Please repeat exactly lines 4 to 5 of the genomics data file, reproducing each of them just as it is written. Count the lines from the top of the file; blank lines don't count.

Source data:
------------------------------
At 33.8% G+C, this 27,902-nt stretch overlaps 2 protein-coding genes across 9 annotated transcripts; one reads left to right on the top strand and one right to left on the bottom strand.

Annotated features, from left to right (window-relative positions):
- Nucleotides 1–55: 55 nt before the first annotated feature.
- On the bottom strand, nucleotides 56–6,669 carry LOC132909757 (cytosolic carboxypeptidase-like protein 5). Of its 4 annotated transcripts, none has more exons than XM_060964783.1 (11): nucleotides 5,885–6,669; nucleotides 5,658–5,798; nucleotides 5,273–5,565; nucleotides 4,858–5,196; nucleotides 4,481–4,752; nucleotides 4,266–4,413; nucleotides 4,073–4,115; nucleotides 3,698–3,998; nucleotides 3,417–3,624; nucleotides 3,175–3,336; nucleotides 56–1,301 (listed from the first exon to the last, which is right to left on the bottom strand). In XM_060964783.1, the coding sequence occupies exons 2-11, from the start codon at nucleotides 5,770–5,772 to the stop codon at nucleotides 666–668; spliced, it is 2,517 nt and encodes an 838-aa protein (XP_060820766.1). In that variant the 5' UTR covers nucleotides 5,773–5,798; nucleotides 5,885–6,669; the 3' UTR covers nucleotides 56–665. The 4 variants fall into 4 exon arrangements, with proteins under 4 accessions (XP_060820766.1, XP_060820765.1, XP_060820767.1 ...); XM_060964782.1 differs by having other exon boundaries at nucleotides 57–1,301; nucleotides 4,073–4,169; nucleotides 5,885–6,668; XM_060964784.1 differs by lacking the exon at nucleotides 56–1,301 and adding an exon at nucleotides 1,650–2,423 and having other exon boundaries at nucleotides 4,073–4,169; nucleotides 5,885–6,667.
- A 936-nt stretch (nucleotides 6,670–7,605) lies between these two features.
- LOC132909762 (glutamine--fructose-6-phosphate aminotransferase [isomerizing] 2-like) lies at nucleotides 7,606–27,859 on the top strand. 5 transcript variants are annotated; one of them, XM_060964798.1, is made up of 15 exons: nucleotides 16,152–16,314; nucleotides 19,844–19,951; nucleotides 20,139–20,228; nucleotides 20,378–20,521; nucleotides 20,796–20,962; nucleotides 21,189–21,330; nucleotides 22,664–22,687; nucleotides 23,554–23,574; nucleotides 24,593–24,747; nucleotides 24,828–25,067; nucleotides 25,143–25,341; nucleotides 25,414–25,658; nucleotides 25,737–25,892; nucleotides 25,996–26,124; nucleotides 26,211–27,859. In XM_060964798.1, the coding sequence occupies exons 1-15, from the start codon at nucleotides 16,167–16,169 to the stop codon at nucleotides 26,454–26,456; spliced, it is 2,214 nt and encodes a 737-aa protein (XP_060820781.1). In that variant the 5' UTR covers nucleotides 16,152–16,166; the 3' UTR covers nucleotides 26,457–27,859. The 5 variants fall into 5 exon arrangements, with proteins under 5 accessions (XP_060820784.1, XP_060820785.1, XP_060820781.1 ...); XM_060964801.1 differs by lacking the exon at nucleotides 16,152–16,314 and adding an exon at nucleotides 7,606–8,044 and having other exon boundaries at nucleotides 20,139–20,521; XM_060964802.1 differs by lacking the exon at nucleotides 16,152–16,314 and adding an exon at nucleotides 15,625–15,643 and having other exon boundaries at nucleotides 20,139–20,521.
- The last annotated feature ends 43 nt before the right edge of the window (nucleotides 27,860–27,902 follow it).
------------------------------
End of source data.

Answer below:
- On the bottom strand, nucleotides 56–6,669 carry LOC132909757 (cytosolic carboxypeptidase-like protein 5). Of its 4 annotated transcripts, none has more exons than XM_060964783.1 (11): nucleotides 5,885–6,669; nucleotides 5,658–5,798; nucleotides 5,273–5,565; nucleotides 4,858–5,196; nucleotides 4,481–4,752; nucleotides 4,266–4,413; nucleotides 4,073–4,115; nucleotides 3,698–3,998; nucleotides 3,417–3,624; nucleotides 3,175–3,336; nucleotides 56–1,301 (listed from the first exon to the last, which is right to left on the bottom strand). In XM_060964783.1, the coding sequence occupies exons 2-11, from the start codon at nucleotides 5,770–5,772 to the stop codon at nucleotides 666–668; spliced, it is 2,517 nt and encodes an 838-aa protein (XP_060820766.1). In that variant the 5' UTR covers nucleotides 5,773–5,798; nucleotides 5,885–6,669; the 3' UTR covers nucleotides 56–665. The 4 variants fall into 4 exon arrangements, with proteins under 4 accessions (XP_060820766.1, XP_060820765.1, XP_060820767.1 ...); XM_060964782.1 differs by having other exon boundaries at nucleotides 57–1,301; nucleotides 4,073–4,169; nucleotides 5,885–6,668; XM_060964784.1 differs by lacking the exon at nucleotides 56–1,301 and adding an exon at nucleotides 1,650–2,423 and having other exon boundaries at nucleotides 4,073–4,169; nucleotides 5,885–6,667.
- A 936-nt stretch (nucleotides 6,670–7,605) lies between these two features.